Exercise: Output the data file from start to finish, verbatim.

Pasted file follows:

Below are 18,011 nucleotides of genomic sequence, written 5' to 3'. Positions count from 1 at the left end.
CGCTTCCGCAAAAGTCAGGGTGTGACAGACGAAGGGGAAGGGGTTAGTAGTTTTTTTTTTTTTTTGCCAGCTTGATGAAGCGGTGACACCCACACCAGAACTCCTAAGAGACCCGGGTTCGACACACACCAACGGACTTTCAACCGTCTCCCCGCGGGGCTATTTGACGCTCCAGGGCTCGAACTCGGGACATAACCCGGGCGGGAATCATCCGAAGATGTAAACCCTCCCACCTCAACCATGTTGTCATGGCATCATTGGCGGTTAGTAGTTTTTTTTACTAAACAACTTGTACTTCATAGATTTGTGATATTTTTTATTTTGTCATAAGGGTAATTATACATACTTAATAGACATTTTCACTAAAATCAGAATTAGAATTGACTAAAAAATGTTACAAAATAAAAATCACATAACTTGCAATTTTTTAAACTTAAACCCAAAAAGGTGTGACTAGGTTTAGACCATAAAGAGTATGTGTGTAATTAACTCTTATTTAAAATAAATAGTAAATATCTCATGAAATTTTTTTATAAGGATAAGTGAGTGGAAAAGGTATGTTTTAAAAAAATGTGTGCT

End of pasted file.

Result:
Below are 18,011 nucleotides of genomic sequence, written 5' to 3'. Positions count from 1 at the left end.
CGCTTCCGCAAAAGTCAGGGTGTGACAGACGAAGGGGAAGGGGTTAGTAGTTTTTTTTTTTTTTTGCCAGCTTGATGAAGCGGTGACACCCACACCAGAACTCCTAAGAGACCCGGGTTCGACACACACCAACGGACTTTCAACCGTCTCCCCGCGGGGCTATTTGACGCTCCAGGGCTCGAACTCGGGACATAACCCGGGCGGGAATCATCCGAAGATGTAAACCCTCCCACCTCAACCATGTTGTCATGGCATCATTGGCGGTTAGTAGTTTTTTTTACTAAACAACTTGTACTTCATAGATTTGTGATATTTTTTATTTTGTCATAAGGGTAATTATACATACTTAATAGACATTTTCACTAAAATCAGAATTAGAATTGACTAAAAAATGTTACAAAATAAAAATCACATAACTTGCAATTTTTTAAACTTAAACCCAAAAAGGTGTGACTAGGTTTAGACCATAAAGAGTATGTGTGTAATTAACTCTTATTTAAAATAAATAGTAAATATCTCATGAAATTTTTTTATAAGGATAAGTGAGTGGAAAAGGTATGTTTTAAAAAAATGTGTGCT